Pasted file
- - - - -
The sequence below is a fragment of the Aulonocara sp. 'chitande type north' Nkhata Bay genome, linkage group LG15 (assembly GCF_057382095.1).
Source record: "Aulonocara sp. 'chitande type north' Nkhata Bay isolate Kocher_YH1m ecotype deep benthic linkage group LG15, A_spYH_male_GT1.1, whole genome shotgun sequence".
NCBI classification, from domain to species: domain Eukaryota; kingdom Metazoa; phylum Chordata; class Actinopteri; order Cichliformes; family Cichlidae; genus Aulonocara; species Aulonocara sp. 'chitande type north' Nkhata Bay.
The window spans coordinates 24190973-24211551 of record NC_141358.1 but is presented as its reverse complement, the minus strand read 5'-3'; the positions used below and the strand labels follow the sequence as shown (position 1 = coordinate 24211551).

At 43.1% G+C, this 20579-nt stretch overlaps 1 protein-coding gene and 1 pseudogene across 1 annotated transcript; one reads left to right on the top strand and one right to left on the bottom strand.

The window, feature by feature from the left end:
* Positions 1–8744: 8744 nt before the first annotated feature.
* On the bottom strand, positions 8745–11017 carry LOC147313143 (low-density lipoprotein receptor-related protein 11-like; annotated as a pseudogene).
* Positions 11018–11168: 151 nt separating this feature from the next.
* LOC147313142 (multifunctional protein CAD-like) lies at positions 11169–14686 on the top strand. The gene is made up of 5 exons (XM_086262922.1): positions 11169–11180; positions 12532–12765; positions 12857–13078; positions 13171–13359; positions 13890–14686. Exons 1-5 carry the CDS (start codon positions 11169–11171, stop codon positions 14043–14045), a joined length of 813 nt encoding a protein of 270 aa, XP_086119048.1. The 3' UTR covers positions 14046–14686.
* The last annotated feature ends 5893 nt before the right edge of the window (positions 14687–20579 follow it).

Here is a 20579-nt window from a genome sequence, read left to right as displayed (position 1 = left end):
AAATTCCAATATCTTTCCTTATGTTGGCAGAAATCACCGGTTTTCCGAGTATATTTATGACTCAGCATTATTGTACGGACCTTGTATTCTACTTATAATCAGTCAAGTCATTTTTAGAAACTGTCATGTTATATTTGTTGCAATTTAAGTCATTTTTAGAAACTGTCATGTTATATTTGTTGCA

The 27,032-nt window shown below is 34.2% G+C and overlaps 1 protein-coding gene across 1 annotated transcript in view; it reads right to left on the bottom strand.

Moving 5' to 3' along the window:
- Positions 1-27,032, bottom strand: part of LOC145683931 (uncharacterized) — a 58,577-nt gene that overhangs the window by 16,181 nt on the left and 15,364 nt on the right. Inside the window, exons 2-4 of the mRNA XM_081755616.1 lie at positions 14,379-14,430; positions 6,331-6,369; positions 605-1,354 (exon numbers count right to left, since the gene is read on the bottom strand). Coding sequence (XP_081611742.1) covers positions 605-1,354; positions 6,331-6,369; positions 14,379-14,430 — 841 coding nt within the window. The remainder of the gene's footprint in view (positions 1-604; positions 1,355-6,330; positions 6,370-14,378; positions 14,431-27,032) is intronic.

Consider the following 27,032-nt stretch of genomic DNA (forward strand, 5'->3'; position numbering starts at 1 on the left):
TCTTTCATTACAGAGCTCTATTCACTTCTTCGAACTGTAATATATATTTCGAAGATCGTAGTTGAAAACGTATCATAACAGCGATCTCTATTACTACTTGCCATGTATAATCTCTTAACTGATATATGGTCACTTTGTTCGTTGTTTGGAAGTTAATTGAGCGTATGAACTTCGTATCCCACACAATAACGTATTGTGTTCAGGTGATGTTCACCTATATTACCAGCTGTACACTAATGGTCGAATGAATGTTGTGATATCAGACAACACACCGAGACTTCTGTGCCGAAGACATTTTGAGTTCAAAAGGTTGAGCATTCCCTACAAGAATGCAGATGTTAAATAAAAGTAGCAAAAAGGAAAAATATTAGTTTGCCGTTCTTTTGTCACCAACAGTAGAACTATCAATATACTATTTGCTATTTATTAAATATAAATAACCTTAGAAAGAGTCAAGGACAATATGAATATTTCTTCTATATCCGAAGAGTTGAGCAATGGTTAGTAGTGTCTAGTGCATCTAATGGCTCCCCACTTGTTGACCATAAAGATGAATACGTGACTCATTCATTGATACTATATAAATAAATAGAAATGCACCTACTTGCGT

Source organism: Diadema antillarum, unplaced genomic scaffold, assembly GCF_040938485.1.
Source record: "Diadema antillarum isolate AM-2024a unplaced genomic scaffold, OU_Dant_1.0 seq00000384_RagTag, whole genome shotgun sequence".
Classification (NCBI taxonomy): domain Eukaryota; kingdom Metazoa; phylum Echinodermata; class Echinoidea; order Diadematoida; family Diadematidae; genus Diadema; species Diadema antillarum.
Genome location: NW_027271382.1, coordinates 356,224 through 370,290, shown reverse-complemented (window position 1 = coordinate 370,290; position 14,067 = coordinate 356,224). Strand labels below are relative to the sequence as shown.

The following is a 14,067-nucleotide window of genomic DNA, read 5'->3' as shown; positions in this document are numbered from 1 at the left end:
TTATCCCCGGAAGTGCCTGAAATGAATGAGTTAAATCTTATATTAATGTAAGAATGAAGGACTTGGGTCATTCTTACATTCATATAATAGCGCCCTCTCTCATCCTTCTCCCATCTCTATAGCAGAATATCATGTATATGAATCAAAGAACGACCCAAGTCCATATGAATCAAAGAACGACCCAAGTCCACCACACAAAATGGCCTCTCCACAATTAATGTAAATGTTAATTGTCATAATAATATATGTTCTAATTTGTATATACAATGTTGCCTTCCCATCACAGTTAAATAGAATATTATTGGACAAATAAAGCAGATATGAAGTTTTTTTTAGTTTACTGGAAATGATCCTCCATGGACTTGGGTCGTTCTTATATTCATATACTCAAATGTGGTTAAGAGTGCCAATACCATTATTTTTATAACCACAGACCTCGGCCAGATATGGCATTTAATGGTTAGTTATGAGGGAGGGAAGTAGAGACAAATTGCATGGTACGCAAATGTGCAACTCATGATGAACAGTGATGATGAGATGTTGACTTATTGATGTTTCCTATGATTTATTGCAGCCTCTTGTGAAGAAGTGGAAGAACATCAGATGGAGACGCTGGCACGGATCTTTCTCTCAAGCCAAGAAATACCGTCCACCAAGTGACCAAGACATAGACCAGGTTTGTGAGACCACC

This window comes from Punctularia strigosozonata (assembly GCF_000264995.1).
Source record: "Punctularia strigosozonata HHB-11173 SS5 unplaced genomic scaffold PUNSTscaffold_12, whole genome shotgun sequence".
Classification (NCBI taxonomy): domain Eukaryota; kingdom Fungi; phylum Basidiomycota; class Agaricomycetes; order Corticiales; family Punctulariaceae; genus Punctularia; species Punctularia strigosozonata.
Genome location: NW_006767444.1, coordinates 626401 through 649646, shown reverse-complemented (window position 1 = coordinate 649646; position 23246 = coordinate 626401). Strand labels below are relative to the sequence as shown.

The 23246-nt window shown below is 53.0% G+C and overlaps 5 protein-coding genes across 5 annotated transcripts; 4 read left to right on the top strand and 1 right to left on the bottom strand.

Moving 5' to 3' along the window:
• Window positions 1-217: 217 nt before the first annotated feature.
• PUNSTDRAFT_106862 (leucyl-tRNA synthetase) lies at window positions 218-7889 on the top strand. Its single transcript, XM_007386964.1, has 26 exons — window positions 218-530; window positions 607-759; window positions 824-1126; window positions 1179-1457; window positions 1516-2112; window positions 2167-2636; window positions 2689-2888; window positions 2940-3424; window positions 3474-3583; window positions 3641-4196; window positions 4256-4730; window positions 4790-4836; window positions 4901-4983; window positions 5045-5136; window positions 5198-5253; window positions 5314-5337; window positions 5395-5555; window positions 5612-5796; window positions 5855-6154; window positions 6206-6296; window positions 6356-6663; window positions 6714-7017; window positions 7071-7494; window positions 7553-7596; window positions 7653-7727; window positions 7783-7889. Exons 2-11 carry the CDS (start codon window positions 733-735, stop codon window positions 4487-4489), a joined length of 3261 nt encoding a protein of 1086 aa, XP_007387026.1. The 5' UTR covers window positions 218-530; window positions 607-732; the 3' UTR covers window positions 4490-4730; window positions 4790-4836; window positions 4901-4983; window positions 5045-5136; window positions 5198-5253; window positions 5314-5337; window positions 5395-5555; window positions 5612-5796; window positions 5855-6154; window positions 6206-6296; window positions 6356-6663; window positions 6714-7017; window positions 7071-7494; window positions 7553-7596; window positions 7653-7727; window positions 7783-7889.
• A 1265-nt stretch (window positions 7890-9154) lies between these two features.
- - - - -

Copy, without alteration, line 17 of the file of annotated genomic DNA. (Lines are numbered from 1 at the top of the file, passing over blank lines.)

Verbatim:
Consider the following 27,032-nt stretch of genomic DNA (forward strand, 5'->3'; position numbering starts at 1 on the left):